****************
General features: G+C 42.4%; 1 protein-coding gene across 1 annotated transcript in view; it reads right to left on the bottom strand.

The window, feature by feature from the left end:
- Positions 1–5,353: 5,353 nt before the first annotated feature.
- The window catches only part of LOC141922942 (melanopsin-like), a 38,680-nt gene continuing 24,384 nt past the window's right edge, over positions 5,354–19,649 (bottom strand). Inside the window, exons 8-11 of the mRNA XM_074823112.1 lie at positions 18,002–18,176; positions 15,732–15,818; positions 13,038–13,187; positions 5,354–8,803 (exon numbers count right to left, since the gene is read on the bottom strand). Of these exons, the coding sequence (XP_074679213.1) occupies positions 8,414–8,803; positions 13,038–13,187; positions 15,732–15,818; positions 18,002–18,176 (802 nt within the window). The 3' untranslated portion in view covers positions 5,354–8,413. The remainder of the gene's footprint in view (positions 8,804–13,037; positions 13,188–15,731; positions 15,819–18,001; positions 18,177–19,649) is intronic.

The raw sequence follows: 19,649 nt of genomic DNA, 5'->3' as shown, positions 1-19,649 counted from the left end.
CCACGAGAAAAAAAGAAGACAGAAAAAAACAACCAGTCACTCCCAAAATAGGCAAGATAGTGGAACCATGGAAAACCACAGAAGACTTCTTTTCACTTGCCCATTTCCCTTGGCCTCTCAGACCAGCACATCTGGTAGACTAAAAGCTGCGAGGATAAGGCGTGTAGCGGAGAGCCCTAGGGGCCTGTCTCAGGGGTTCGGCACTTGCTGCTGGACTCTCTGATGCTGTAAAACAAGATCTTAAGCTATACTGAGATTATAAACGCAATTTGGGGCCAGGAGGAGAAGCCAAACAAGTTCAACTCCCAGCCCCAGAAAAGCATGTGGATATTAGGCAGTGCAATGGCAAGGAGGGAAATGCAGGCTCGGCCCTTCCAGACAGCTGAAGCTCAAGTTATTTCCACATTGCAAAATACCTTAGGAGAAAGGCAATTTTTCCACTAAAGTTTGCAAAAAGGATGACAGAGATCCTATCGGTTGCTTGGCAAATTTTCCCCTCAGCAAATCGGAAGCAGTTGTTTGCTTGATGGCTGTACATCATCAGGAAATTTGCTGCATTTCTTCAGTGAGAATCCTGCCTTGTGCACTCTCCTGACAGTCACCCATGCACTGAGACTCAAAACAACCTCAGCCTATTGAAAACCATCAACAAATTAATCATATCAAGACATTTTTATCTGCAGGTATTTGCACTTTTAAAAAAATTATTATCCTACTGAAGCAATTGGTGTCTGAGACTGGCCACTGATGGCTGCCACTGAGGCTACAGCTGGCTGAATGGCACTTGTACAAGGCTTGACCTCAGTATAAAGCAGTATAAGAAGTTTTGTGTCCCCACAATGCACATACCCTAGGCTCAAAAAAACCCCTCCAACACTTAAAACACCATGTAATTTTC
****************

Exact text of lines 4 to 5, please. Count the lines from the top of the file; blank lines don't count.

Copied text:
- The window catches only part of LOC141922942 (melanopsin-like), a 38,680-nt gene continuing 24,384 nt past the window's right edge, over positions 5,354–19,649 (bottom strand). Inside the window, exons 8-11 of the mRNA XM_074823112.1 lie at positions 18,002–18,176; positions 15,732–15,818; positions 13,038–13,187; positions 5,354–8,803 (exon numbers count right to left, since the gene is read on the bottom strand). Of these exons, the coding sequence (XP_074679213.1) occupies positions 8,414–8,803; positions 13,038–13,187; positions 15,732–15,818; positions 18,002–18,176 (802 nt within the window). The 3' untranslated portion in view covers positions 5,354–8,413. The remainder of the gene's footprint in view (positions 8,804–13,037; positions 13,188–15,731; positions 15,819–18,001; positions 18,177–19,649) is intronic.

The raw sequence follows: 19,649 nt of genomic DNA, 5'->3' as shown, positions 1-19,649 counted from the left end.